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what about the fact she has to follow? the super model, carla bruni, always did out stage of the others. her big problem was downplaying the clamor. valerie shops for clothes in the market and spends most of her spare time, she says, searching for clothes under her children's beds. she has been distant bad times, to the point of appearing cold. one of sarkozy's supporters reading tour the rockwe-- [inau] >> she knows the way we behave and therefore, she is wary. >> certainly, she is a tasty, her own woman, and more than a
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photo opportunity -- she is f iesty. like it or not, she has at least five years to get used to it. >> a reminder of our top story on gmt. uncertainty over greece's political future has pushed the euro to a four-month low. the group has highlighted the eurozone's risk that greece may exit the euro. a final round of coalition talks and also trying to avert a new election. that is all for now. stay with us on "bbc world news." there is plenty more to come. >> make sense of international news at bbc.com/news.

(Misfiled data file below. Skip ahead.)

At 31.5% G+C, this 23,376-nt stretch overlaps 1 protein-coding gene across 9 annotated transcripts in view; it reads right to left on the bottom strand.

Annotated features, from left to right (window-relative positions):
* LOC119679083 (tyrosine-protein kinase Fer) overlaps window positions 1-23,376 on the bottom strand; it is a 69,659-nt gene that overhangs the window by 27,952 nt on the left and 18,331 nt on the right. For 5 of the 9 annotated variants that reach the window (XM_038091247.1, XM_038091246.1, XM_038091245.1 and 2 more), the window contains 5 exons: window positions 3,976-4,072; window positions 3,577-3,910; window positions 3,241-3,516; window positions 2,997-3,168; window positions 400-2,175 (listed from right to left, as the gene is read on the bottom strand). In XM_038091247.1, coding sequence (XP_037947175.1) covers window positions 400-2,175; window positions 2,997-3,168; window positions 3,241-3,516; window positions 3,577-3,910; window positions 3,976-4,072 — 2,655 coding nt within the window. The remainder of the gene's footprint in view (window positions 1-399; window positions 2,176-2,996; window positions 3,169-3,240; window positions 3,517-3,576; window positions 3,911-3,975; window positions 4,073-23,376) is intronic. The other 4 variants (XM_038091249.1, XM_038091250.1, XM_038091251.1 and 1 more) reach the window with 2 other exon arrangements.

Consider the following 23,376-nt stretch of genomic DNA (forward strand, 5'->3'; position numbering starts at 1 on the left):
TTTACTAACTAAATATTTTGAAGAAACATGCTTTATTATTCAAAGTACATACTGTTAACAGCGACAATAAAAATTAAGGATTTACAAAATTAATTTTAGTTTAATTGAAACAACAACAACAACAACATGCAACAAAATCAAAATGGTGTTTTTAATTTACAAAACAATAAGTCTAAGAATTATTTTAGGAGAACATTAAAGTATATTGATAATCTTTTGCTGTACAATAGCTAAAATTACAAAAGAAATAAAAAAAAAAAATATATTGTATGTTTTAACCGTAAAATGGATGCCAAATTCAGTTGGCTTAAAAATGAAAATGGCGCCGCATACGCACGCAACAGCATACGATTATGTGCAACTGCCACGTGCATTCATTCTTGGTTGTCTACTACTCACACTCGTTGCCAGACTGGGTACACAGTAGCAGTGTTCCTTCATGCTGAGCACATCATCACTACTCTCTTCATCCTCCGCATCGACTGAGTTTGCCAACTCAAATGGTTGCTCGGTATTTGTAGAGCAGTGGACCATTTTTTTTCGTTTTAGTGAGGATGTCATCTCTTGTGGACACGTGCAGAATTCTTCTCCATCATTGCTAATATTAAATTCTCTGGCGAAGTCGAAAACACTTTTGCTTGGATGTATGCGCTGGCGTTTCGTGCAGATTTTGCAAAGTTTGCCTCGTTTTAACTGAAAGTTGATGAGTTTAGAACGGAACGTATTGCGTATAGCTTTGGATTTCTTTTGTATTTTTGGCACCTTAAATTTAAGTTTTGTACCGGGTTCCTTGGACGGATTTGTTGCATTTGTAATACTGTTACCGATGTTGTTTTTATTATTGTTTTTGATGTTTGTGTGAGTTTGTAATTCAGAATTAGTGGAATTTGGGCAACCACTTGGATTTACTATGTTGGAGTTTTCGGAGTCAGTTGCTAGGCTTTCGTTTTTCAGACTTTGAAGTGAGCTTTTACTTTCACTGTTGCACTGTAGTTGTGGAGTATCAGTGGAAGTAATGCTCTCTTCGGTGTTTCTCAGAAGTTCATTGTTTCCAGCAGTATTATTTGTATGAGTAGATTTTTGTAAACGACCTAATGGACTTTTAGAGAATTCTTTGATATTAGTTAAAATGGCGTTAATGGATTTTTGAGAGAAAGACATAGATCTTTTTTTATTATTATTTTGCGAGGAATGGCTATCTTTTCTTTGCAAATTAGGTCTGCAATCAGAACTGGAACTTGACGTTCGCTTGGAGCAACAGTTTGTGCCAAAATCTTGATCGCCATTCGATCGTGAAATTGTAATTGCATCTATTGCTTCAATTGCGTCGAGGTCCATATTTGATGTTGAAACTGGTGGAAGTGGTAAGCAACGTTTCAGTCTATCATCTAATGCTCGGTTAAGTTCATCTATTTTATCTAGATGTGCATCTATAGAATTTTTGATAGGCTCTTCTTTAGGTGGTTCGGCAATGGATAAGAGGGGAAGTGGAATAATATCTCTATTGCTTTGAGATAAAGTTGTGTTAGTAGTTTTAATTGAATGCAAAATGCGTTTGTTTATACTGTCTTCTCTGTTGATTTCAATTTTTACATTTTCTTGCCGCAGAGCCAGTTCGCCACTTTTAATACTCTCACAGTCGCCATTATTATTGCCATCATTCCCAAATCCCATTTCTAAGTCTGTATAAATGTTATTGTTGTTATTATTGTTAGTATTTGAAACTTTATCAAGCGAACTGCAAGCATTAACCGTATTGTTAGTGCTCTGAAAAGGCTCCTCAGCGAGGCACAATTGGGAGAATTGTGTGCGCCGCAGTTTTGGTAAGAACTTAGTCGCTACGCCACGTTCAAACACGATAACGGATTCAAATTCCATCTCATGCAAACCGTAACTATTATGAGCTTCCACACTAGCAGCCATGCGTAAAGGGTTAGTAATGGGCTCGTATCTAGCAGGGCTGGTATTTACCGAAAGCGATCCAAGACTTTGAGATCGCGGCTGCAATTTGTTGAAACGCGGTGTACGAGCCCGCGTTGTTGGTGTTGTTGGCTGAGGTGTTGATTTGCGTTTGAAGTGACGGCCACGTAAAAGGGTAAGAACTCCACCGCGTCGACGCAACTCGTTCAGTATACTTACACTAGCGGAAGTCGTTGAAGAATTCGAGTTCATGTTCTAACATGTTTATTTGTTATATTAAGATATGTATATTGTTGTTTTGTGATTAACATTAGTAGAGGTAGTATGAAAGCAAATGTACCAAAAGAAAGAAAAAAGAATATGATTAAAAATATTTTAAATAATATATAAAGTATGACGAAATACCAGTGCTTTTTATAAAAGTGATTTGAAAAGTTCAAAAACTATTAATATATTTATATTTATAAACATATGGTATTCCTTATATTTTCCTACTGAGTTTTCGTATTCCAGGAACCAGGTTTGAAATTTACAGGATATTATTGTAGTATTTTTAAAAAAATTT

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>> funding was made possible by the freeman foundation of new york, stowe, vermont, and honolulu. newman's own foundation. and union bank. >> this is kim -- about to feel one of his favorite sensations. at shell, we're developing more efficient fuels in countries like malaysia that can help us get the most from our energy resources. let's use energy more efficiently. let's go.